Anthony Iannarino is an international speaker, author, and sales leader. He posts daily sales tips and insights to The Sales Blog.

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What I Learned Washing Dishes

alt text image of a man holding a stack of clean dishes

My very first job was washing dishes at a huge banquet center. I was 13 years old, and I desperately wanted the money. I worked every hour available, which meant most weekdays, all day Saturday until late into the night, as well as Sunday until late evening. I loved working (and still do).

Hard Work Is a Matter of Perception

There were two kinds of dishwashers. The first kind didn’t want to work spraying the dishes and loading them on the tray to push them into the dishwasher. It was disgusting, and you would be drenched by the end of the shift. The second kind didn’t want to work at the back of the dishwasher because the dishes were very hot and hard to handle.

There is always someone who doesn’t like some job and believes that something else is easier. I worked both without complaint, and neither was as bad as others made it out to be.

There Is Always a Way to Do More

The banquet center was often so busy that we didn’t have enough dishes for everyone we were serving. Some dishwashers would wait for the wait staff to clear a table and bring the dishes back. We were paid minimum wage, after all. But other dishwashers were more proactive. These dishwashers went and picked up the dishes, and they tried to make sure that we had enough of whatever dish the kitchen was going to need next.

There is always a way to contribute more than the minimum, to create more value. Some people wanted to do as little as possible. Others saw themselves as part of a team.

You Have a Work Family

I wasn’t paid very well, but the family that ran the banquet center fed the employees every meal on every shift we worked. If I worked breakfast, lunch, and dinner on a Saturday, I was given every meal, often prime rib, lasagna, and chocolate mousse.

Some people appreciated being treated as family and being included in every meal. Other people were ungrateful, and complained about it, for reasons I never understood.

Some People Have Invisible Scars

There was an old Polish immigrant who worked as a cook while I was there. One day I was helping him make sausage (a task that lives up to its reputation). Out of the corner of my eye, I saw the cook sneaking small bits of raw sausage from his pocket and eating them. This startled and horrified me. I was young, but I knew it was dangerous to eat uncooked pork. I told another cook, hoping he would do something.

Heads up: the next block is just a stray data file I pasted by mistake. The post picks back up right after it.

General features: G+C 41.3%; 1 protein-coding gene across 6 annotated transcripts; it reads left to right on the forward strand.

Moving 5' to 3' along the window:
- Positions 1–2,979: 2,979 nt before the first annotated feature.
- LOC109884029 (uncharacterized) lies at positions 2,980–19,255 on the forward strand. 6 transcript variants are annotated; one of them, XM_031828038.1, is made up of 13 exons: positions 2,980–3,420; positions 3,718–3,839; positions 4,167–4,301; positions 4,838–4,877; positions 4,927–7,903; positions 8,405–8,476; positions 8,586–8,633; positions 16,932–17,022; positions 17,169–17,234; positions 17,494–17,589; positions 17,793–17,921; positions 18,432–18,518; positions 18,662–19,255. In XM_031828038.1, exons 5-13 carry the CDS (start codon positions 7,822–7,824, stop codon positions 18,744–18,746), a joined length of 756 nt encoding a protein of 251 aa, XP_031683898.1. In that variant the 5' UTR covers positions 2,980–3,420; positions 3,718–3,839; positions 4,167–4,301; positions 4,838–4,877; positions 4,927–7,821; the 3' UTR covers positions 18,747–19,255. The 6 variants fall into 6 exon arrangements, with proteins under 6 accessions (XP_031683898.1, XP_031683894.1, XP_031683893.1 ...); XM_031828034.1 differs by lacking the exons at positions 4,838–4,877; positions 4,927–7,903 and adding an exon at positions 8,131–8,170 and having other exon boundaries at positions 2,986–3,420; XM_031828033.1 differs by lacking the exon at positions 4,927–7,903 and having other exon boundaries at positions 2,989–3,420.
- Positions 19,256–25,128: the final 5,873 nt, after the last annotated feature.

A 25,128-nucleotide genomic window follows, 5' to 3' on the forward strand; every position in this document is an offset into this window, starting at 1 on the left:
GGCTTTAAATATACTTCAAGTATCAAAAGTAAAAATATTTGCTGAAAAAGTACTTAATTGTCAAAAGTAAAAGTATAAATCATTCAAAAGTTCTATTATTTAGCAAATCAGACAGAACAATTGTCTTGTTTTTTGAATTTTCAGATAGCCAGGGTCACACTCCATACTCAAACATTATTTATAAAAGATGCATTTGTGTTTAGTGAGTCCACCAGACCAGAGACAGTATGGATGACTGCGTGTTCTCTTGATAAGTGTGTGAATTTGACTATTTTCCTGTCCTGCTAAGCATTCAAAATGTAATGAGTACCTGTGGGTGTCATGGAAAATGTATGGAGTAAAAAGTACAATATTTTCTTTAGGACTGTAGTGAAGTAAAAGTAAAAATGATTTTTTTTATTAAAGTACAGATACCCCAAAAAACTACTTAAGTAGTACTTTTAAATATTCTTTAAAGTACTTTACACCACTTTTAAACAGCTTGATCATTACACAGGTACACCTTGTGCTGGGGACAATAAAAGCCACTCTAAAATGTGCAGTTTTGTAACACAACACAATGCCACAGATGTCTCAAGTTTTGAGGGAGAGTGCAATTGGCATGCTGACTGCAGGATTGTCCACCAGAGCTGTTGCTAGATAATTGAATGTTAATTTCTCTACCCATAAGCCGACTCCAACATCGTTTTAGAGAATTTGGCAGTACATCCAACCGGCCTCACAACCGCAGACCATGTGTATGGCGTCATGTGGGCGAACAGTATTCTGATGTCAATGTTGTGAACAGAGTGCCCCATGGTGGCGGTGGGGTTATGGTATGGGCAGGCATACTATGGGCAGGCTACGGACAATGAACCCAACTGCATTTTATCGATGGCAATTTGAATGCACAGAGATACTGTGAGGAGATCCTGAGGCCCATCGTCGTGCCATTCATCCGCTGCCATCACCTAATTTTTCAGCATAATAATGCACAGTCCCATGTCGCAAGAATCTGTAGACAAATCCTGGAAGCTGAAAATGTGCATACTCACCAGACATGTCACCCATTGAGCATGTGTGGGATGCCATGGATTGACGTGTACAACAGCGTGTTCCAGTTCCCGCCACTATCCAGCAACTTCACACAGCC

The other cook told me that this gentleman was a young boy when Hitler invaded Poland. The German soldiers rounded up all of the boys his age and forced them to fight for Germany, wearing German uniforms. One night, they killed their commanders and fled to the Allies. They were immediately given uniforms and turned around, so that they could now fight the Germans. He fought on both sides of World War II. This cook was always afraid that something would happen, that food would be scarce, and that he would need to prepare.

Some events leave scars on people that are not visible to the human eye, but only to the human heart. This fact explains a lot of what you see and do not understand.

Investments Now Produce Dividends Later

One time I cut school to work a day shift. I was doing my job, washing the dishes alone, when one of my high school teachers walked in the back door of the kitchen. He was a big, burly, bearded man, and he rode a big Goldwing motorcycle. He knew where I worked, but I don’t know how he knew I would be there. He told me that I had to get an education to be valuable and make money. I told him that going to school didn’t pay me, and the people I worked for did pay me. I ended up back at school, in less trouble than I imagined.

Money now isn’t always better than money later. You don’t get paid for the investments you make in yourself while you are making them, but later they pay unimaginably outsized dividends.

A Thief is Always a Thief

One time I needed a ride home, and one of the dishwashers said that if I would give him some gas money, he’d drop me off. I gave him a few bucks to keep from having to walk the 3 miles home. On the way home, he backed up behind a car on a side street, pulled a pump out of the back of his car, and stole the gas from someone’s car.

Some people believe they are entitled to take from others whatever they want or need. I hung with a rough crowd, but none of us were thieves. I never trusted him, and never asked him for a ride home again either.

Zen and the Art of Washing Dishes

The best part about washing dishes was looking at the nice, neat, shiny, stacks of clean dishes tucked away in their place at the end of the day. There was nothing left undone, and there was nothing at all to worry about.

This is what I learned from my first job washing dishes. What have you learned?

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Filed under: Sales 3.0

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